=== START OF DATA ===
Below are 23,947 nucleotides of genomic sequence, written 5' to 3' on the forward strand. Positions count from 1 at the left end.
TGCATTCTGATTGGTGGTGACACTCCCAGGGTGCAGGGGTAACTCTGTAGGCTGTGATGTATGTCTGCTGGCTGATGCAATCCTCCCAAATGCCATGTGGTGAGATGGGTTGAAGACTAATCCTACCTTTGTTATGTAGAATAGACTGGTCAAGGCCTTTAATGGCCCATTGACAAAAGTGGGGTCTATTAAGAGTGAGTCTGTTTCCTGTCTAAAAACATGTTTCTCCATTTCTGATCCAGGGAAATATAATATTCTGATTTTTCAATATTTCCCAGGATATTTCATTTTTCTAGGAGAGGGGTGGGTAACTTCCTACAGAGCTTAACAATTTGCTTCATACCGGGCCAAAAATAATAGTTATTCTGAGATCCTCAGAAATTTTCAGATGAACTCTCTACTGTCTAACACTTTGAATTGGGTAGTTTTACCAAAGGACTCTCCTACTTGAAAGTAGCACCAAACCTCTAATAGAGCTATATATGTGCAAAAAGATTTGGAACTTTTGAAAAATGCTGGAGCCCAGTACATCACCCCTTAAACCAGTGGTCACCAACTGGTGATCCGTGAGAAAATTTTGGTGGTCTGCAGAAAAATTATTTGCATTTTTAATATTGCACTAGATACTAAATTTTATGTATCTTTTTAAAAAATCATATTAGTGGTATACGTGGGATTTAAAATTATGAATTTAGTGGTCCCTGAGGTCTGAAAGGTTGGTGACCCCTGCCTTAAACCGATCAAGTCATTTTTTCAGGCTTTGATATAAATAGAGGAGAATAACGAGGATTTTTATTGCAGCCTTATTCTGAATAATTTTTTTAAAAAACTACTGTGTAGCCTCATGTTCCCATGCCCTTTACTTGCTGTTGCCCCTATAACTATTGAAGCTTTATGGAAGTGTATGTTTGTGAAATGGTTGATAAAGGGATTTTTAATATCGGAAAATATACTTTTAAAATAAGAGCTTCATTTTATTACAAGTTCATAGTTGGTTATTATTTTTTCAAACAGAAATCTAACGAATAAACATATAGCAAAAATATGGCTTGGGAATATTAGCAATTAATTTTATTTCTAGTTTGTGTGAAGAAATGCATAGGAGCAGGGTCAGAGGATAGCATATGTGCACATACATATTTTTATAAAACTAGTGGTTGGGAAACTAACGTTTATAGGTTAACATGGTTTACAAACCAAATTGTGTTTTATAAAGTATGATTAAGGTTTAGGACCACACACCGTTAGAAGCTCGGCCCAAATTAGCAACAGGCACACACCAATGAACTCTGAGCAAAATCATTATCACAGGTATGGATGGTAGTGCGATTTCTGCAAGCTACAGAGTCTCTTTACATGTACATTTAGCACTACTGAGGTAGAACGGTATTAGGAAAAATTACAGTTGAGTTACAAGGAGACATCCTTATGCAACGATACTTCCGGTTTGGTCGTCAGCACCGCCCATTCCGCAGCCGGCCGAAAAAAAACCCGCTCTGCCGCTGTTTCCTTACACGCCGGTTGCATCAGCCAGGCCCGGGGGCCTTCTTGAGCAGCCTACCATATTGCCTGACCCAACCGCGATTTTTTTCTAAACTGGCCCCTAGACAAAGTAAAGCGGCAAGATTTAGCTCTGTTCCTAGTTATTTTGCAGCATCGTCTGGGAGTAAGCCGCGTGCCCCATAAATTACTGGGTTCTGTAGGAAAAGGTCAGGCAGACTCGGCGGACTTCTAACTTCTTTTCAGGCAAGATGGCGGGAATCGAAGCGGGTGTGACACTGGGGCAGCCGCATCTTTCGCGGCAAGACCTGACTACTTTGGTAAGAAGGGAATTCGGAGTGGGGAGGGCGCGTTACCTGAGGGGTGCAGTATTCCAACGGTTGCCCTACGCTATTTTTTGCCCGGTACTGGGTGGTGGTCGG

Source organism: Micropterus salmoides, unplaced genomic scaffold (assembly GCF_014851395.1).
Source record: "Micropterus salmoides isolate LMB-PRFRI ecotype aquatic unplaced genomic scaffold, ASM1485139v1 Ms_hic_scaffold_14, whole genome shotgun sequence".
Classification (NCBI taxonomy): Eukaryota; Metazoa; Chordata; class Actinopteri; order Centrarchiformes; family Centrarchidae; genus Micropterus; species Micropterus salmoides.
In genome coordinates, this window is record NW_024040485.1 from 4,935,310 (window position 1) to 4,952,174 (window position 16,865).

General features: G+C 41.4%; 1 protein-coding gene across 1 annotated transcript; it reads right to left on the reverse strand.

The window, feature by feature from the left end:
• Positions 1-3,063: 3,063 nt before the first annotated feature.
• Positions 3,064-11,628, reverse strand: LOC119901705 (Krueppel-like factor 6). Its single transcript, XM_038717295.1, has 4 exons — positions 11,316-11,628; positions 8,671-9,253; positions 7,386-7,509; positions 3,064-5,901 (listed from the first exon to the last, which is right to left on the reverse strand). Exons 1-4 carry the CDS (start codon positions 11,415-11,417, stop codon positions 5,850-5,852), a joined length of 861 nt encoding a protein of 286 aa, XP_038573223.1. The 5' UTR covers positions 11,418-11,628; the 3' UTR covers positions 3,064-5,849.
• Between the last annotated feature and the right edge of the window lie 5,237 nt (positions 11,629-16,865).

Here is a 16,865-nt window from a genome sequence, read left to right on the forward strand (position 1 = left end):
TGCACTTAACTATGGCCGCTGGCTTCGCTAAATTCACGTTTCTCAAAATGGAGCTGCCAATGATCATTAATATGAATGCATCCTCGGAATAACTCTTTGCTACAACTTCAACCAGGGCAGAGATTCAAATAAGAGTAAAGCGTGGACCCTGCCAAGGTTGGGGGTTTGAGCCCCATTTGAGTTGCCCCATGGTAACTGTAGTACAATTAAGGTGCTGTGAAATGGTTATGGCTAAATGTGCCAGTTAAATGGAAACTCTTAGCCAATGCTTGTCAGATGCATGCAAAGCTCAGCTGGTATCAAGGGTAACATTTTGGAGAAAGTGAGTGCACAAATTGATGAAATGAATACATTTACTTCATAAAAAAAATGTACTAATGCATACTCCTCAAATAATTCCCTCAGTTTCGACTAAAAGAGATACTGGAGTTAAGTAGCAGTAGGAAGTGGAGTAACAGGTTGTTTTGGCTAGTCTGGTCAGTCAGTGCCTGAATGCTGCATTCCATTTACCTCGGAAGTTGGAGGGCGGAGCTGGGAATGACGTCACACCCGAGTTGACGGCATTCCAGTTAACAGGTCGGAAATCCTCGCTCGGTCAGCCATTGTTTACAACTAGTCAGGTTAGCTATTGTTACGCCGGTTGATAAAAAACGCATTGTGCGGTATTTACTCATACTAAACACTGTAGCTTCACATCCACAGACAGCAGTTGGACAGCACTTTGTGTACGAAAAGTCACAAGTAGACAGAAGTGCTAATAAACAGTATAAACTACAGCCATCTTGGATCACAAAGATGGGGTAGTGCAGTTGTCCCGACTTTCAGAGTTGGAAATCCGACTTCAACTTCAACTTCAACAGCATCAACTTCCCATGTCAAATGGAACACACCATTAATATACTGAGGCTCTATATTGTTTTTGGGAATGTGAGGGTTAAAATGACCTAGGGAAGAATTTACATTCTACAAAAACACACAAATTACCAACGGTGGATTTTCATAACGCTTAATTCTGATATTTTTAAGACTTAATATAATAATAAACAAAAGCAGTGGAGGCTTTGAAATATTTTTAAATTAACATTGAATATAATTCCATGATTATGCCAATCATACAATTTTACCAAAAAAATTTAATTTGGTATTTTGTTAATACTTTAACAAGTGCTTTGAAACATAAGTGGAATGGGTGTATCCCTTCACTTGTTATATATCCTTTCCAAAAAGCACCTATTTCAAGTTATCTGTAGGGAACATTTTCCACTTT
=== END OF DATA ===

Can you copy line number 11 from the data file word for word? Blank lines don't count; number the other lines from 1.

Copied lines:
• Between the last annotated feature and the right edge of the window lie 5,237 nt (positions 11,629-16,865).